The people who run the Harvard Museum of Natural History astonished me by offering to open at 8am, so that the photographer and I might have the run of the place for a couple of hours before the doors officially open to all the schoolchildren in Massachusetts. In truth, I like the schoolchildren. I like the way they scream the first time they wheel around a corner and come eye to eye with the stuffed Bengal tiger; the way they then shout for a friend, who has fallen behind the pack, transfixed by the model of a goblin shark hanging from the ceiling, so that they can see the friend scream at the tiger also. The schoolchildren serve to remind us that what we’re seeing is thrilling—but still, they clog up the space in front of the giraffe.
The first time I saw that giraffe was in 1983 when he was looking a little threadbare and wearing a bandage on his neck. I was 19. I had come to Harvard summer school and fallen in love with a tall boy named Jack. Jack was interested in biology, I was interested in Jack, ergo I was interested in biology. I went to the Museum of Comparative Zoology, vaguely understanding that Jack did some sort of work down in the basement during the school year. The museum, which is five storeys of dark red brick and Victorian sensibility, seemed to exist in marvellous disarray. I scarcely remember what I saw in 1983 because I was wondering where Jack studied and where he ate his sandwiches. I was hoping he might see me there and be impressed by my interest in the Blaschkas’ glass flowers. Not even a love-struck 19-year-old could fail to register them.
By the fall Jack and I had broken up, but a few years later our paths crossed again and we picked up a friendship that has lasted 30 years. I’m guessing it has outrun all the romances from summer school that year. What he had been working on down in the basement of the MCZ was ichthyology, the study of fishes. Later he went on to get his doctorate in evolutionary biology at Stanford, concentrating on lepidoptera, the study of butterflies. I became a novelist, and went back to Harvard when I was 30 to spend a year at the Bunting Institute at Radcliffe College. Even without love to compel me towards science, I found myself going back to the MCZ again and again.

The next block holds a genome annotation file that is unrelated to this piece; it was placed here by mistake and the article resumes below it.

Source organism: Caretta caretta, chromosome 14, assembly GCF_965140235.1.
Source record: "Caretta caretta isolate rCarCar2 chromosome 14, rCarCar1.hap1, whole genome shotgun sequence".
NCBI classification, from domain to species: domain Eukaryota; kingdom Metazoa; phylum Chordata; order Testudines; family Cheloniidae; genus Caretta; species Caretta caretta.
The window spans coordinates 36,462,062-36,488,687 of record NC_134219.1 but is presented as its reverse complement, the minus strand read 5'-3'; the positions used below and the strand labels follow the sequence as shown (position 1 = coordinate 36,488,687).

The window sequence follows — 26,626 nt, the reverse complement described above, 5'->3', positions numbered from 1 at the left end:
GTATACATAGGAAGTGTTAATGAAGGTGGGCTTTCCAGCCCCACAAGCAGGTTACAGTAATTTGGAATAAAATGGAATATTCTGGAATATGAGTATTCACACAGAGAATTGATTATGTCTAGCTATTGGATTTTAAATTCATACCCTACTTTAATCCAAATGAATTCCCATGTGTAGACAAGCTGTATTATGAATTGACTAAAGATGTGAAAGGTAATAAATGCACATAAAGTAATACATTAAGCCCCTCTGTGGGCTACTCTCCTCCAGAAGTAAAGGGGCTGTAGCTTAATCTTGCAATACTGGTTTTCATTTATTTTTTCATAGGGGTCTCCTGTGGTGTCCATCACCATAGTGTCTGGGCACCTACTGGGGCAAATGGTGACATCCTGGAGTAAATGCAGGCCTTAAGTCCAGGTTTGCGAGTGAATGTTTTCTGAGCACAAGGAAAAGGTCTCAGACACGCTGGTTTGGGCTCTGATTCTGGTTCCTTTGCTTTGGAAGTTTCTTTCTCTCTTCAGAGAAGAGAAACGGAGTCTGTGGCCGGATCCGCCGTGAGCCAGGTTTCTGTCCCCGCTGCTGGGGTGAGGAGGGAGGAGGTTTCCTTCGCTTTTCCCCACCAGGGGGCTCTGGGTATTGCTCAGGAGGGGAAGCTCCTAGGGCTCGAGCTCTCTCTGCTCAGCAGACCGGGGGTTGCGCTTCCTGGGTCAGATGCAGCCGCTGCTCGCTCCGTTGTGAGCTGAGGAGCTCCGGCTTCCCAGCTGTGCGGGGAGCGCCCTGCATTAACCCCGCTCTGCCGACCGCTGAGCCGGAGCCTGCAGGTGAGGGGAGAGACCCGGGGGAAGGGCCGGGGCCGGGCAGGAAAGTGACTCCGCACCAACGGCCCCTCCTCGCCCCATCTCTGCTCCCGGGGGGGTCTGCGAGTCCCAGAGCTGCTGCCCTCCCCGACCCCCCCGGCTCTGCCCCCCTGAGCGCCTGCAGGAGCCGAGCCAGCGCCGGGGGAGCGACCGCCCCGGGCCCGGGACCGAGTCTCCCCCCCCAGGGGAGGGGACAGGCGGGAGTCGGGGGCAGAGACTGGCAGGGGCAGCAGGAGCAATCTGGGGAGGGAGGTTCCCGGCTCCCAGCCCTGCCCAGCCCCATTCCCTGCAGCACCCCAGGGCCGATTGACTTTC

The Harvard Museum of Natural History, which is a relatively new name, and the Museum of Comparative Zoology, founded in 1859, inhabit the same building but are not the same thing. The Museum of Natural History is the place you buy a ticket for, the place with the schoolchildren. It’s the public face of the 12 departments of the MCZ (ornithology, entomology, herpetology, malacology among them); the Harvard University Herbaria, once delightfully known as the Museum of Vegetable Products; and the Mineralogical and Geological Museums. Think of the Harvard Museum of Natural History as the station, while the three other museums, functioning as working research centres, represent the track and trains stretching out across the world. This is why the Harvard Museum of Natural History is my favourite museum—perhaps my favourite place, period. You can feel the science pressing in from every direction. If you see a display of 100 birds, you can be certain they were chosen from nearly 400,000 birds in the collections, and that next time you come, many of those birds will have been rotated in order to make an entirely new exhibition. There are, all told, somewhere in the neighbourhood of 21m specimens in Harvard’s collections. What you are witnessing in this public place is the tip of the biological iceberg.